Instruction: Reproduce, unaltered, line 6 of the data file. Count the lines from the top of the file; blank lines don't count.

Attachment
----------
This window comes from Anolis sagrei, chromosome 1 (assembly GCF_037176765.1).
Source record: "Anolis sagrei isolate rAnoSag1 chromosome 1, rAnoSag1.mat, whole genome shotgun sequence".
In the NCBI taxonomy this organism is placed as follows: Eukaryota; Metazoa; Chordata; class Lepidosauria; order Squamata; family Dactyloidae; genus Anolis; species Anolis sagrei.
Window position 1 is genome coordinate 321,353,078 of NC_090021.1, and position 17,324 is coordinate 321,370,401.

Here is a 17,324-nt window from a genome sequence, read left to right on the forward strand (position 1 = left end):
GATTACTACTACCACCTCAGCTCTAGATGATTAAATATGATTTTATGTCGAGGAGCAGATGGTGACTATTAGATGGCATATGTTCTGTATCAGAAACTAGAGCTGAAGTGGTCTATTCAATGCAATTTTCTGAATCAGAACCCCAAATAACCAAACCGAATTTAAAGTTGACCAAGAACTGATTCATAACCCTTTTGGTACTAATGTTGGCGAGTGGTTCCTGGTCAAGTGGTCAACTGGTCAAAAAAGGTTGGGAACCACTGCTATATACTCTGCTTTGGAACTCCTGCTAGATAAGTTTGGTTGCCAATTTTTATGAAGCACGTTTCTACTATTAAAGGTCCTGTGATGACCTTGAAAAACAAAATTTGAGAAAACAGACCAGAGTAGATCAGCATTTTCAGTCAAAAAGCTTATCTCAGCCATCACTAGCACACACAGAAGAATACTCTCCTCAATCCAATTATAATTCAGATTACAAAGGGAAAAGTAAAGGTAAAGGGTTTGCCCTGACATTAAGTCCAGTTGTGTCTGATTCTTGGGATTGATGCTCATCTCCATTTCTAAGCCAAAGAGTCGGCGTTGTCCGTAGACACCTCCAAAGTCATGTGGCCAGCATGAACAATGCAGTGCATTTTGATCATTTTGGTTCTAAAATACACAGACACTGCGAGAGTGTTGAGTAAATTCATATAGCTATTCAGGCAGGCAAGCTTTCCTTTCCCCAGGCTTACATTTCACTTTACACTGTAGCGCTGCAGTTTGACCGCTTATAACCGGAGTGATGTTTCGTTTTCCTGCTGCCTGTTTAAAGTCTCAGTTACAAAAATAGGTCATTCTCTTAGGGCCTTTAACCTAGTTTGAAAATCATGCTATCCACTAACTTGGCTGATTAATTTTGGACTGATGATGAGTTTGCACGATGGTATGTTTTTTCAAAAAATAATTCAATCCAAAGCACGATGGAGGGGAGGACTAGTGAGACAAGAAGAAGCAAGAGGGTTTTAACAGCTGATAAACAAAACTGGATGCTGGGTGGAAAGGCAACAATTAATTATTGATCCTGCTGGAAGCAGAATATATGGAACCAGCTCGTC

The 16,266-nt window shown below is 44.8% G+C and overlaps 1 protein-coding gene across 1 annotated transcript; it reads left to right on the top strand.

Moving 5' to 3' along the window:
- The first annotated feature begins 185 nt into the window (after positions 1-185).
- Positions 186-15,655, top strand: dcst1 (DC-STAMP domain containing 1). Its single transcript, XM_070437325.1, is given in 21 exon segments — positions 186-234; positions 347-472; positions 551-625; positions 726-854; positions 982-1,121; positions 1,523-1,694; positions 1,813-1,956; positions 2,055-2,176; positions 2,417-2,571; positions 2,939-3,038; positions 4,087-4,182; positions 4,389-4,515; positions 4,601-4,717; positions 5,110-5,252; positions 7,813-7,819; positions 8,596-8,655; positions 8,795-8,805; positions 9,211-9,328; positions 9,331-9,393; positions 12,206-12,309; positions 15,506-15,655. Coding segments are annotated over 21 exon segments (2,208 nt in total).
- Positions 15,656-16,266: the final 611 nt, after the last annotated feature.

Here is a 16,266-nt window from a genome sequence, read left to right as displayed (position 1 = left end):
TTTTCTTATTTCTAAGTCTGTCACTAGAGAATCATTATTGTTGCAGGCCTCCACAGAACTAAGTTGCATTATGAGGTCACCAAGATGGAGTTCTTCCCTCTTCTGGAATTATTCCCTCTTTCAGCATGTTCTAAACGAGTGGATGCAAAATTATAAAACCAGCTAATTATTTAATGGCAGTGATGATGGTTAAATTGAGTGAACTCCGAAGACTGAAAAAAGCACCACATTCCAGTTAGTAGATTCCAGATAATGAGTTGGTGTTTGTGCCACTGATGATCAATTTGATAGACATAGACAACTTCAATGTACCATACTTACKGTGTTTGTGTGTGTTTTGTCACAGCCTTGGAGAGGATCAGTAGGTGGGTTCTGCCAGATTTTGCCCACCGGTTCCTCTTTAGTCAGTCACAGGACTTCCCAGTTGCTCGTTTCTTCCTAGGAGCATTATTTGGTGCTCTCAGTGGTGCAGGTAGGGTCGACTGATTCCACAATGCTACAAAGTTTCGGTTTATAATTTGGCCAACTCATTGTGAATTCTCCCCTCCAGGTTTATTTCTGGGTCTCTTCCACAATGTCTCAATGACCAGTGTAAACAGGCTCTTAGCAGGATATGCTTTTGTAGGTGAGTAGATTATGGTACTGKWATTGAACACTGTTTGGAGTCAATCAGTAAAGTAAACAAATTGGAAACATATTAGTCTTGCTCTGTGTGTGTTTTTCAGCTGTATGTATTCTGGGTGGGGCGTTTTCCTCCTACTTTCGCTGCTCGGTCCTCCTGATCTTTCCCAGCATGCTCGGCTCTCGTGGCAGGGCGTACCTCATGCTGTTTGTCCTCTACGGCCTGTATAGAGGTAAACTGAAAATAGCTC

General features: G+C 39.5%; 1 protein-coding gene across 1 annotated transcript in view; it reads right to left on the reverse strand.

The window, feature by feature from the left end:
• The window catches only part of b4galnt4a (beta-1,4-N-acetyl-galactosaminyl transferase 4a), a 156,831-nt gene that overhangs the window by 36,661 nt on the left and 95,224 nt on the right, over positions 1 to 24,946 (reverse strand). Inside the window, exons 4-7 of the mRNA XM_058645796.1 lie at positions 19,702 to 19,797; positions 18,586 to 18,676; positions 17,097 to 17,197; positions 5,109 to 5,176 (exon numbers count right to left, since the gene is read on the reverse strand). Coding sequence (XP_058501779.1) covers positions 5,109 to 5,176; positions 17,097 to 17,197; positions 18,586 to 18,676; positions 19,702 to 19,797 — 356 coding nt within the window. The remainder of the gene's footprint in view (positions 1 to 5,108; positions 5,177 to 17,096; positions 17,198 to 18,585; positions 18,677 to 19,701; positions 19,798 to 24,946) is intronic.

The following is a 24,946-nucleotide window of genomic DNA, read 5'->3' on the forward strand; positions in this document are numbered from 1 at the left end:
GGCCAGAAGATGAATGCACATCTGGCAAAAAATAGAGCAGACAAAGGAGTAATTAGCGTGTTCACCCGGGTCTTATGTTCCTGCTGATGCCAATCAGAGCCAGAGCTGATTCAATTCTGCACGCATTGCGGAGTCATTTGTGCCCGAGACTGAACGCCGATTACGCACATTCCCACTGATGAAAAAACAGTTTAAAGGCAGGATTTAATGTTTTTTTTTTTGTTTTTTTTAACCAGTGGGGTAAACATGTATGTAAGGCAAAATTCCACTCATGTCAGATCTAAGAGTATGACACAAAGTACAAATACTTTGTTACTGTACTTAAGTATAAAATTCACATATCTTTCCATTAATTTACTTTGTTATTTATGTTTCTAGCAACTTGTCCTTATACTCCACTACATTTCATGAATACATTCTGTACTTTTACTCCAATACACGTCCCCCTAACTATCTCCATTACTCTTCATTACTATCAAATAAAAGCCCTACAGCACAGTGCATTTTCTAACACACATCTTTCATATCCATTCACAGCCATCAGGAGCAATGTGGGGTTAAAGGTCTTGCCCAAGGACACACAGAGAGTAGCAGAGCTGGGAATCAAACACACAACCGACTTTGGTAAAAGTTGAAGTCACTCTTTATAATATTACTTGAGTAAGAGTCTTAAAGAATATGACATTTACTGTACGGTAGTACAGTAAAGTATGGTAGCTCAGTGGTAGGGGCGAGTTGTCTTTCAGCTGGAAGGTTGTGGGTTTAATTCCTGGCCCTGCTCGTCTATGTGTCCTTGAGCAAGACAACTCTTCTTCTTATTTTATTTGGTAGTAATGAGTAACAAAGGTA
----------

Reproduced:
GATTACTACTACCACCTCAGCTCTAGATGATTAAATATGATTTTATGTCGAGGAGCAGATGGTGACTATTAGATGGCATATGTTCTGTATCAGAAACTAGAGCTGAAGTGGTCTATTCAATGCAATTTTCTGAATCAGAACCCCAAATAACCAAACCGAATTTAAAGTTGACCAAGAACTGATTCATAACCCTTTTGGTACTAATGTTGGCGAGTGGTTCCTGGTCAAGTGGTCAACTGGTCAAAAAAGGTTGGGAACCACTGCTATATACTCTGCTTTGGAACTCCTGCTAGATAAGTTTGGTTGCCAATTTTTATGAAGCACGTTTCTACTATTAAAGGTCCTGTGATGACCTTGAAAAACAAAATTTGAGAAAACAGACCAGAGTAGATCAGCATTTTCAGTCAAAAAGCTTATCTCAGCCATCACTAGCACACACAGAAGAATACTCTCCTCAATCCAATTATAATTCAGATTACAAAGGGAAAAGTAAAGGTAAAGGGTTTGCCCTGACATTAAGTCCAGTTGTGTCTGATTCTTGGGATTGATGCTCATCTCCATTTCTAAGCCAAAGAGTCGGCGTTGTCCGTAGACACCTCCAAAGTCATGTGGCCAGCATGAACAATGCAGTGCATTTTGATCATTTTGGTTCTAAAATACACAGACACTGCGAGAGTGTTGAGTAAATTCATATAGCTATTCAGGCAGGCAAGCTTTCCTTTCCCCAGGCTTACATTTCACTTTACACTGTAGCGCTGCAGTTTGACCGCTTATAACCGGAGTGATGTTTCGTTTTCCTGCTGCCTGTTTAAAGTCTCAGTTACAAAAATAGGTCATTCTCTTAGGGCCTTTAACCTAGTTTGAAAATCATGCTATCCACTAACTTGGCTGATTAATTTTGGACTGATGATGAGTTTGCACGATGGTATGTTTTTTCAAAAAATAATTCAATCCAAAGCACGATGGAGGGGAGGACTAGTGAGACAAGAAGAAGCAAGAGGGTTTTAACAGCTGATAAACAAAACTGGATGCTGGGTGGAAAGGCAACAATTAATTATTGATCCTGCTGGAAGCAGAATATATGGAACCAGCTCGTC